We take a trip inside the mind in this week’s pod.
How much is human consciousness shaped by language? Somewhat, says theoretical psychologist Nicholas Humphrey. He’s more interested in the other things that shape it, like what he calls the “lake of sensation” — colors, lights and sounds. I guess you could argue that those sensations themselves comprise the elements of a language of consciousness.
Humphrey views this kind of raw feeling as predating language in infants. Maybe, but recent research on the bilingual brain suggests that we may begin our language development as early as in the womb. I talk with the host of the Big Show’s Science podcast Rhitu Chatterjee about this. She did her own podcast on the subject. One of the takeaway results of the research is that babies reared in a bilingual setting can distinguish between the two languages, and also between those familiar languages and unfamiliar ones.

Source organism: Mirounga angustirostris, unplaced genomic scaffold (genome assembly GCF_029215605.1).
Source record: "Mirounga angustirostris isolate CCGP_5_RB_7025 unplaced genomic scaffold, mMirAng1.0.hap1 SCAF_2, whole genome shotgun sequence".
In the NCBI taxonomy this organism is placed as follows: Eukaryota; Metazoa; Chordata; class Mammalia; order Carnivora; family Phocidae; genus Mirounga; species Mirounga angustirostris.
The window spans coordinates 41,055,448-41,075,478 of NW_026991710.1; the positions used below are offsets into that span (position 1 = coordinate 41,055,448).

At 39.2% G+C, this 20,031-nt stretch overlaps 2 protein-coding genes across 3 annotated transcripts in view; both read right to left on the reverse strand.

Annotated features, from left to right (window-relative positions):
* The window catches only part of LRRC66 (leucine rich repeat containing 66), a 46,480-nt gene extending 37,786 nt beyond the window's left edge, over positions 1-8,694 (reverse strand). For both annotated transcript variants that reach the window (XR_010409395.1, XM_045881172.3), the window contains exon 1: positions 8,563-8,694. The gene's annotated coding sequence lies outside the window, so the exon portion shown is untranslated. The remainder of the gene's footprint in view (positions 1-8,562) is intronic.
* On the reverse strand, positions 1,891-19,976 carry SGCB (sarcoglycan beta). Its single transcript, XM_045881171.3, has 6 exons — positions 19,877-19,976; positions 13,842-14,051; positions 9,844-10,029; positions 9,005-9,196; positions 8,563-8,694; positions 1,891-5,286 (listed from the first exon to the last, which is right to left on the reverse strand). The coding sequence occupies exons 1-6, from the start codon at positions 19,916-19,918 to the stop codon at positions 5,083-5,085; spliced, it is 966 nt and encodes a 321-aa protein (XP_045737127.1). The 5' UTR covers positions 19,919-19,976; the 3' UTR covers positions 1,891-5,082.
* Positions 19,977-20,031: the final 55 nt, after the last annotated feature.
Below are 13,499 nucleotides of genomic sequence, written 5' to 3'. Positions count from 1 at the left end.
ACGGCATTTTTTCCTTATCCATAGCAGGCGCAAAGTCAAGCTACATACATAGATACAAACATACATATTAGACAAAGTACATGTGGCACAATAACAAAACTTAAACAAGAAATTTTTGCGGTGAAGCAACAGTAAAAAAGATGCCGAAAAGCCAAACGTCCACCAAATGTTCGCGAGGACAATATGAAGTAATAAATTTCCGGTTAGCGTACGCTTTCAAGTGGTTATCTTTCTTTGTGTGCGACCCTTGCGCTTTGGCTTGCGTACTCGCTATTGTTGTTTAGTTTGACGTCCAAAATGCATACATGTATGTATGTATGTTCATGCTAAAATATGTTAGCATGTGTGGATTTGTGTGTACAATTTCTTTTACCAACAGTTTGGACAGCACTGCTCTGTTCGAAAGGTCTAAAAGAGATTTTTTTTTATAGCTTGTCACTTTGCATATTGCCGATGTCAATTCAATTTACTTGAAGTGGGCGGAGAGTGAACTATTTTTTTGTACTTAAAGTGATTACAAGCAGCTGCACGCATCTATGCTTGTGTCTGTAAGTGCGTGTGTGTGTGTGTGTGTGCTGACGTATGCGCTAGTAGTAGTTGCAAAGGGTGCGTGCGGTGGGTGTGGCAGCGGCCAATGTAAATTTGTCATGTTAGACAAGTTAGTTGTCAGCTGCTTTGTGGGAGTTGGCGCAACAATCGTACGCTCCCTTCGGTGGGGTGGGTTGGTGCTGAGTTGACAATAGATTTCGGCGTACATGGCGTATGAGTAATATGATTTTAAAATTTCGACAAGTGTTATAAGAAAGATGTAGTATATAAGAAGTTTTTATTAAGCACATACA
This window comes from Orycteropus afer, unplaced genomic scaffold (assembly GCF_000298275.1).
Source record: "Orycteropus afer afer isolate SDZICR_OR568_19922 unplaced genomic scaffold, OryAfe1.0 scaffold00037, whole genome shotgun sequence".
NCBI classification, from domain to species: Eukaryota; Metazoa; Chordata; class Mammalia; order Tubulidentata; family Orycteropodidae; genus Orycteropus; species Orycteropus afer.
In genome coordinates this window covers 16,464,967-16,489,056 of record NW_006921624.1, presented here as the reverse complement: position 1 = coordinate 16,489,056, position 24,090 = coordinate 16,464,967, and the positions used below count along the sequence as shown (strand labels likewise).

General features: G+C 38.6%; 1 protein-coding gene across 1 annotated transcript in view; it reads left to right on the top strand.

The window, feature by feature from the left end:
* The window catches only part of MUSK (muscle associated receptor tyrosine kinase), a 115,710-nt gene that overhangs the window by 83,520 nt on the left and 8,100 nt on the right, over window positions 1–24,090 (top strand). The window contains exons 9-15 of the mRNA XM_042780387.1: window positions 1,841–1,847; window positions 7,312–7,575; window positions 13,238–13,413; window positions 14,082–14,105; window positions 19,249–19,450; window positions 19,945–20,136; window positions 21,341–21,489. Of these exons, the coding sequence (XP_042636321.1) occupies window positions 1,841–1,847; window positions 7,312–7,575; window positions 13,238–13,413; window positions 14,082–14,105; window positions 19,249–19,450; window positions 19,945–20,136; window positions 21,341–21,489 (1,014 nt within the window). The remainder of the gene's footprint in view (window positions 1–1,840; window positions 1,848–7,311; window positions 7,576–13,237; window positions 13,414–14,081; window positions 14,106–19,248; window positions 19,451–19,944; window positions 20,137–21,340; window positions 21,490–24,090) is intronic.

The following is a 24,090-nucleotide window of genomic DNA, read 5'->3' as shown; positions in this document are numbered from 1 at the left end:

Finally, we consider poetry. Some poems might be seen as attempts to revert to a pre-linguistic form of communication. Others try to bridge the gulf between consciousness and language. And then there’s the language of former Turkmenistan leader Saparmurat Niyazov. He liked to call himself Turkmenbashi or Leader of Turkmens (he was the self-appointed president of the Association of Turkmens of the World). His poetry was less engaged with issues of consciousness or language, and more with his own stupendously elevated place in the world. Not so much a lake of sensation as an ocean of self-regard:
I am the Turkmen spirit
And I was reborn
To bring you a golden age and happiness
I came here as a envoy of prosperity
And the music of the melody of life.
Photos: Joseph Pons, Wikimedia Commons